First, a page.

Radioactive Waste: Life with the Nuclear Heritage

The Mayak factory witnessed the first serious accident in the history of nuclear energy use. The inhabitants of the region are still struggling with the consequences.

Gilani Dambayev bought a car and invented supplies. Dozens of water cans have been dragged from his wine-red compact car into his brick house. Dozens of plastic bottles stand on the kitchen floorboards, a few hundred liters of drinking water. Until ten years ago, Gilani Dambajew was able to go shopping in the village shop.

Today the shop is empty, the windows are bricked up, the shop sign over the door is rusty. From other houses only remains of walls have remained. “Calm” is the life here in Musljumowo, says Dambayev, here in this still young, 65 kilometers north of the city of Chelyabinsk located desolation east of the Urals. Dambayev makes a joke: “The neighbors are alright,” he says.

The neighbors are gone. The fact that they have disappeared from Musljumowo is due to the Soviet Union’s careless handling of atomic bomb ingredients and wastes. It is located on the little river Tetscha, which connects the village with the “Mayak production network”, an old nuclear weapons factory 70 kilometers to the west. Mayak means lighthouse.

In the autumn of 1957, the first serious accident in the history of nuclear energy use occurred in Mayak. The nuclear arms race could now, after the announcement of Donald Trump, to terminate a 30-year valid disarmament agreement , return to the world. Russian President Putin just warned against it . For Gilani Dambayev it might sound like a threat.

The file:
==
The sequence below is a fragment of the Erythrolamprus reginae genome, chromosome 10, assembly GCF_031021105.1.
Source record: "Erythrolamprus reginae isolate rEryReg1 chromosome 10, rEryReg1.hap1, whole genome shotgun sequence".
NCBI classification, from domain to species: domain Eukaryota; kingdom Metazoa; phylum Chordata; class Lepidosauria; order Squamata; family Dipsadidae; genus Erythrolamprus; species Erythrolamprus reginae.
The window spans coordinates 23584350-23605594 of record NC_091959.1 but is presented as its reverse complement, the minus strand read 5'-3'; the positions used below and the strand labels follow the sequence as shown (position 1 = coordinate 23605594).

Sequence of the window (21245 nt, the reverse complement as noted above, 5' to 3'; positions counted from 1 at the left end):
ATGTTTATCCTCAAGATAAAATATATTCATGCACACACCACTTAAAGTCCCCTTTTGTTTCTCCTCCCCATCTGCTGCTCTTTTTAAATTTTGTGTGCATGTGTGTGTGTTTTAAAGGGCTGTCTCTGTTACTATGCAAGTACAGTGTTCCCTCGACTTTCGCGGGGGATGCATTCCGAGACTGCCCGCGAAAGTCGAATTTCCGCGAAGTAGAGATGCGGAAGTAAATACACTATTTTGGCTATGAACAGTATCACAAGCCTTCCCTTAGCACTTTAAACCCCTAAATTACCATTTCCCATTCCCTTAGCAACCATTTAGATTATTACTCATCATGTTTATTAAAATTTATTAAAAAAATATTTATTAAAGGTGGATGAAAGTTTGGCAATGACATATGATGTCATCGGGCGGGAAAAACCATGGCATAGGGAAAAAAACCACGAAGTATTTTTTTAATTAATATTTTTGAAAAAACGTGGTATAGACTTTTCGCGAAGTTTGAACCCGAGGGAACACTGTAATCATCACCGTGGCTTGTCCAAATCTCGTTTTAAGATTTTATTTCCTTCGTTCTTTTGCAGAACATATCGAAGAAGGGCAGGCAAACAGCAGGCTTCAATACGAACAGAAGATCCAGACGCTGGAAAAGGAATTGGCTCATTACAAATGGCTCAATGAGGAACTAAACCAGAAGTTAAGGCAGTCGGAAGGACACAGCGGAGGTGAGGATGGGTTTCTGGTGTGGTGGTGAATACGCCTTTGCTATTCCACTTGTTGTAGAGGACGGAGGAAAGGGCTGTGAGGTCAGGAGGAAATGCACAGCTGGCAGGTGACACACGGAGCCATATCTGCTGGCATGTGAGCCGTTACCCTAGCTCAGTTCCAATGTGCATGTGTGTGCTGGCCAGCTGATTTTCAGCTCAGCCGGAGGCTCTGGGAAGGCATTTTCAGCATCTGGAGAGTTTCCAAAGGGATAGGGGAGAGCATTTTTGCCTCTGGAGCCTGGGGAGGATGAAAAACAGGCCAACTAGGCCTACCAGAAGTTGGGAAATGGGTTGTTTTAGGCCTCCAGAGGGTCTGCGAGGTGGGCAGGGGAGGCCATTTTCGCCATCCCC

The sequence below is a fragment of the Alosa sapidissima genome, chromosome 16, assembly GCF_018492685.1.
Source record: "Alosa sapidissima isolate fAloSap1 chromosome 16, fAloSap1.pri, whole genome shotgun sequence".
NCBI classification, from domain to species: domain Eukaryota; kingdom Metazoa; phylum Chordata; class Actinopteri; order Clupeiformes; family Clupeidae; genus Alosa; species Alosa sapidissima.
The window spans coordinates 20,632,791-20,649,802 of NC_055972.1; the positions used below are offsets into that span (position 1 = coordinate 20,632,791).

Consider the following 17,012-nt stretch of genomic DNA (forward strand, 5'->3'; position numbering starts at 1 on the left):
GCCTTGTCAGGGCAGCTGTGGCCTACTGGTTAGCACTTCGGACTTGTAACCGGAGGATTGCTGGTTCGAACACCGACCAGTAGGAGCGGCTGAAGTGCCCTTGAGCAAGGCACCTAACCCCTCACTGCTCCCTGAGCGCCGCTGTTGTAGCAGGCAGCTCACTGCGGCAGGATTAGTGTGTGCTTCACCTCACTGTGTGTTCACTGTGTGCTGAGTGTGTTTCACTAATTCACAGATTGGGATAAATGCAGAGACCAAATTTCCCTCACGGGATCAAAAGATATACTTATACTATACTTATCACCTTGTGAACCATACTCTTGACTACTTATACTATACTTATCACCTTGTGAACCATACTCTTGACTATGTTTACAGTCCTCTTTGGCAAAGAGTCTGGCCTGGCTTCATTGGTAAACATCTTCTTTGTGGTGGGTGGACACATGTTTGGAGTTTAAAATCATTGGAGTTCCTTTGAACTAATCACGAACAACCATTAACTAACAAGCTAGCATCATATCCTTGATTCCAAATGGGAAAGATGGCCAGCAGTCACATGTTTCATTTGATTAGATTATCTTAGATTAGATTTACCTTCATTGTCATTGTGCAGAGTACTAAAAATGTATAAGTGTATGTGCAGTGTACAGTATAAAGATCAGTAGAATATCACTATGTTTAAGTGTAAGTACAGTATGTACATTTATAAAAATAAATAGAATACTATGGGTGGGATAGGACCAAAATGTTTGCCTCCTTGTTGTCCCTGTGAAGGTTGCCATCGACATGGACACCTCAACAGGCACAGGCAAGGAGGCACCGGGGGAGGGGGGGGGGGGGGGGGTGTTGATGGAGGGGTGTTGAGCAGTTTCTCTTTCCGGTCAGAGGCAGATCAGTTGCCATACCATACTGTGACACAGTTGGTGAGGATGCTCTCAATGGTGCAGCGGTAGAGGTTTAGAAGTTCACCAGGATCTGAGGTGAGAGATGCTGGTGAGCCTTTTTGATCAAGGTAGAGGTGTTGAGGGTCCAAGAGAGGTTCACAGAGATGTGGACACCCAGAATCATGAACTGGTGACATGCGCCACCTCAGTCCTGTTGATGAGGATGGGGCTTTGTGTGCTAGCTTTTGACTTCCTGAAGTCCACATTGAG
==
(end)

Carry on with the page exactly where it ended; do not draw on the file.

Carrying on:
No idea about radioactivity

The danger is not to be seen, heard or smelled. It can be measured. Anyone who stands on the bank of the Tetscha with a Geiger counter sees the numbers on the display skyrocket. The radiation is up to 60 times higher than the value considered legal by Russian health authorities. A few hours on the shore correspond to the radiation dose of an X-ray of the chest. The stay near the river is therefore prohibited.

Dambayev is 63 years old, he came from Chechnya to Musljumowo more than three decades ago. A small man with a mustache and accurately combed hair, his back always stretched. Dambayev is a trained dancer. As a guest worker, he built houses for collective farms in the region, until at the end of a summer he decided to stay because life in the Urals was “more pleasant” than in his old home, he says. He suspected nothing of the radiation. “We had no idea what radioactivity is.”

Dambajew serves tea and biscuits to his rare guests. Borschtsch and Salo, salted back bacon, are waiting in the fridge. A few greeting cards and family photos hang on the walls in the elongated room, which is the bedroom, dining and living room at the same time. Dambayev lives here with his wife. The five children of the couple, the youngest is 29 years old, live in Chelyabinsk.

From his house it is not far to the shore of the Tetscha. Dambayev only has to trudge down a small slope, only a few minutes, where the river gently slides past birches. When it’s warm, dragonflies are buzzing with water lilies and algae. Wind roams the reeds on the shore.

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Rising number of cancers

In the spring of 1948, the first Mayak reactor went into operation. For years, radioactive waste, mainly cesium-137 and strontium-90, was sent to the Tetscha. The river from which the inhabitants of the villages on its banks drew drinking water. People bathed in the river. In Musljumowo students in shallow places crossed the water on the way to school.